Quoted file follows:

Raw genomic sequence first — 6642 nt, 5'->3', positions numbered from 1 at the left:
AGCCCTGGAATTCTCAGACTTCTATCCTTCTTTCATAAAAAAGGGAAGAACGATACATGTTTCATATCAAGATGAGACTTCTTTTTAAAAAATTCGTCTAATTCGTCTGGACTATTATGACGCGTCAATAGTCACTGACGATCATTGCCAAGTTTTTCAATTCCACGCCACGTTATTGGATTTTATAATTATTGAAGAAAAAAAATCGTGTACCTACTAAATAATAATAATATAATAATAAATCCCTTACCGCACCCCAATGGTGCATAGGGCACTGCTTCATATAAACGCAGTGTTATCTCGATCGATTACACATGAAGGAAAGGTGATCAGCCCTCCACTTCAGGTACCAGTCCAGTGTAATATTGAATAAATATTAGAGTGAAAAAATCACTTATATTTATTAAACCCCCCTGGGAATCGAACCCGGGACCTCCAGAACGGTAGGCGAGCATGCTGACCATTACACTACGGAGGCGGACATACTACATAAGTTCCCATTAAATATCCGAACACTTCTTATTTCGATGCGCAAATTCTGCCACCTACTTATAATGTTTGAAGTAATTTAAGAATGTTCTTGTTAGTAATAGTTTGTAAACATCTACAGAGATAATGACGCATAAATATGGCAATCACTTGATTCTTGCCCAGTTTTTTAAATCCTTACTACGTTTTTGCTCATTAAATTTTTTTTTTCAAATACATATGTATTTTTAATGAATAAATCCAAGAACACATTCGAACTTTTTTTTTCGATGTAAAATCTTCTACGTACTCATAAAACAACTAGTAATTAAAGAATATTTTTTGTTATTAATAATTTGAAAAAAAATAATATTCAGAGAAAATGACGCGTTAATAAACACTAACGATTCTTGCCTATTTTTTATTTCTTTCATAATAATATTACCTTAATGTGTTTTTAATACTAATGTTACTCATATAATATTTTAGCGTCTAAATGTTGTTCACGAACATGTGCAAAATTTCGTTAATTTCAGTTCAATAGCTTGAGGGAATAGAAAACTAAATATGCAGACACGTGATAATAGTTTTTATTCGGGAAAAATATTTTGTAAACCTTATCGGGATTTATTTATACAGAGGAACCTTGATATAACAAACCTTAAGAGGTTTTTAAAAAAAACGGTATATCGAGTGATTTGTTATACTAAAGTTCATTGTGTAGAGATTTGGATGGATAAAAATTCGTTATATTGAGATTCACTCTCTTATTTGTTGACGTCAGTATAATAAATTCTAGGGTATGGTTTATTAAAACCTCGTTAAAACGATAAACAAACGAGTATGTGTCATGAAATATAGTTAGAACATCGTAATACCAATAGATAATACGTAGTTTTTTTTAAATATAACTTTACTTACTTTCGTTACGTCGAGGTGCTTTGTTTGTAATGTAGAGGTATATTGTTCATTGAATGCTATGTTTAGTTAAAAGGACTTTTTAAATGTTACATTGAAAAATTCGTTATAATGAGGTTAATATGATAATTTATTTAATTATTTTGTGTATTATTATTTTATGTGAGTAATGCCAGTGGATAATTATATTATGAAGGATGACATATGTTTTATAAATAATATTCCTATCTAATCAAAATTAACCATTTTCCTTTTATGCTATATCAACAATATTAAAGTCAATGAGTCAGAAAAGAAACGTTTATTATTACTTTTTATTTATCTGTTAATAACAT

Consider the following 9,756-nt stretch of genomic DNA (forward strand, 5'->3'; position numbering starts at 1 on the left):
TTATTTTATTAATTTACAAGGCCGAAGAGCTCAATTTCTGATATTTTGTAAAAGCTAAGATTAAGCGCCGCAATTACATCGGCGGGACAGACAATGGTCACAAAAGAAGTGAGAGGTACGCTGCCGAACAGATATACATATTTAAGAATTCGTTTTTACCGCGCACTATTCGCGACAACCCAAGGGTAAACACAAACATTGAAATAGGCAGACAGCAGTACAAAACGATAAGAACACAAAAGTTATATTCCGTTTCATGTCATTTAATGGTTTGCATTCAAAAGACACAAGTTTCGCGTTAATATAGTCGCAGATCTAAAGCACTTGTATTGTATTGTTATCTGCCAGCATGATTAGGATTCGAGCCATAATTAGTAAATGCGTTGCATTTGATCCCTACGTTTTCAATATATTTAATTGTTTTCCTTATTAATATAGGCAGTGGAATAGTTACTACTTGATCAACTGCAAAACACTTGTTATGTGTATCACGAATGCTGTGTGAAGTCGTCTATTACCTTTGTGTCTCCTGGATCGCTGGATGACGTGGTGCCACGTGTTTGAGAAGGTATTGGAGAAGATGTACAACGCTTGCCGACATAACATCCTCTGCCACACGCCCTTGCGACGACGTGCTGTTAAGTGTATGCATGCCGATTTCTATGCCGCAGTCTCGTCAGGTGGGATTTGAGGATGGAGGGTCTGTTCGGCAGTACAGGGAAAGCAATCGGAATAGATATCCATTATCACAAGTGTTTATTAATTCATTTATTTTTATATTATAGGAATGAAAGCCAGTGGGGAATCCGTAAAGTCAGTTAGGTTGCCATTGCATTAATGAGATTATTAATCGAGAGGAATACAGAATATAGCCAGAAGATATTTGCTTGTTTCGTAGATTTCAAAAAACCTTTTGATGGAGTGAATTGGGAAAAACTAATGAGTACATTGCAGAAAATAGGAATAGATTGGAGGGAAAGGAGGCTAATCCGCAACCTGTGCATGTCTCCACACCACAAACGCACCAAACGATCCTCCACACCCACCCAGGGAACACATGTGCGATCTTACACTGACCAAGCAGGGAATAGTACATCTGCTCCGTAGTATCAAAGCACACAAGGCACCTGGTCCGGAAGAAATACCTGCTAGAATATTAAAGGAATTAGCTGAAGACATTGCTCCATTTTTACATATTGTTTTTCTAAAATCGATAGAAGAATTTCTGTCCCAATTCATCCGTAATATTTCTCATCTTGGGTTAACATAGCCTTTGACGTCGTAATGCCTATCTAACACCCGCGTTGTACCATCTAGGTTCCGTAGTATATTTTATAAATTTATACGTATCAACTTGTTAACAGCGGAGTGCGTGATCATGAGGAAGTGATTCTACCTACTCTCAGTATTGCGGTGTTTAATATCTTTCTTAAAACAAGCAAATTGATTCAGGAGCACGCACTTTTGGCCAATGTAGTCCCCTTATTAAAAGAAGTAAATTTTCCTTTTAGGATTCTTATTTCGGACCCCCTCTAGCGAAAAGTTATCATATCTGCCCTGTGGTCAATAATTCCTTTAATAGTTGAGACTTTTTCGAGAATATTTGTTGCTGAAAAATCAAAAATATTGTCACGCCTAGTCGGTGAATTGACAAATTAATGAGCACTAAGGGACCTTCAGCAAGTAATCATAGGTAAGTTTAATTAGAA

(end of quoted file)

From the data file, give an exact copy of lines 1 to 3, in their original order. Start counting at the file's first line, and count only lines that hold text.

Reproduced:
Raw genomic sequence first — 6642 nt, 5'->3', positions numbered from 1 at the left:
AGCCCTGGAATTCTCAGACTTCTATCCTTCTTTCATAAAAAAGGGAAGAACGATACATGTTTCATATCAAGATGAGACTTCTTTTTAAAAAATTCGTCTAATTCGTCTGGACTATTATGACGCGTCAATAGTCACTGACGATCATTGCCAAGTTTTTCAATTCCACGCCACGTTATTGGATTTTATAATTATTGAAGAAAAAAAATCGTGTACCTACTAAATAATAATAATATAATAATAAATCCCTTACCGCACCCCAATGGTGCATAGGGCACTGCTTCATATAAACGCAGTGTTATCTCGATCGATTACACATGAAGGAAAGGTGATCAGCCCTCCACTTCAGGTACCAGTCCAGTGTAATATTGAATAAATATTAGAGTGAAAAAATCACTTATATTTATTAAACCCCCCTGGGAATCGAACCCGGGACCTCCAGAACGGTAGGCGAGCATGCTGACCATTACACTACGGAGGCGGACATACTACATAAGTTCCCATTAAATATCCGAACACTTCTTATTTCGATGCGCAAATTCTGCCACCTACTTATAATGTTTGAAGTAATTTAAGAATGTTCTTGTTAGTAATAGTTTGTAAACATCTACAGAGATAATGACGCATAAATATGGCAATCACTTGATTCTTGCCCAGTTTTTTAAATCCTTACTACGTTTTTGCTCATTAAATTTTTTTTTTCAAATACATATGTATTTTTAATGAATAAATCCAAGAACACATTCGAACTTTTTTTTTCGATGTAAAATCTTCTACGTACTCATAAAACAACTAGTAATTAAAGAATATTTTTTGTTATTAATAATTTGAAAAAAAATAATATTCAGAGAAAATGACGCGTTAATAAACACTAACGATTCTTGCCTATTTTTTATTTCTTTCATAATAATATTACCTTAATGTGTTTTTAATACTAATGTTACTCATATAATATTTTAGCGTCTAAATGTTGTTCACGAACATGTGCAAAATTTCGTTAATTTCAGTTCAATAGCTTGAGGGAATAGAAAACTAAATATGCAGACACGTGATAATAGTTTTTATTCGGGAAAAATATTTTGTAAACCTTATCGGGATTTATTTATACAGAGGAACCTTGATATAACAAACCTTAAGAGGTTTTTAAAAAAAACGGTATATCGAGTGATTTGTTATACTAAAGTTCATTGTGTAGAGATTTGGATGGATAAAAATTCGTTATATTGAGATTCACTCTCTTATTTGTTGACGTCAGTATAATAAATTCTAGGGTATGGTTTATTAAAACCTCGTTAAAACGATAAACAAACGAGTATGTGTCATGAAATATAGTTAGAACATCGTAATACCAATAGATAATACGTAGTTTTTTTTAAATATAACTTTACTTACTTTCGTTACGTCGAGGTGCTTTGTTTGTAATGTAGAGGTATATTGTTCATTGAATGCTATGTTTAGTTAAAAGGACTTTTTAAATGTTACATTGAAAAATTCGTTATAATGAGGTTAATATGATAATTTATTTAATTATTTTGTGTATTATTATTTTATGTGAGTAATGCCAGTGGATAATTATATTATGAAGGATGACATATGTTTTATAAATAATATTCCTATCTAATCAAAATTAACCATTTTCCTTTTATGCTATATCAACAATATTAAAGTCAATGAGTCAGAAAAGAAACGTTTATTATTACTTTTTATTTATCTGTTAATAACAT

Consider the following 9,756-nt stretch of genomic DNA (forward strand, 5'->3'; position numbering starts at 1 on the left):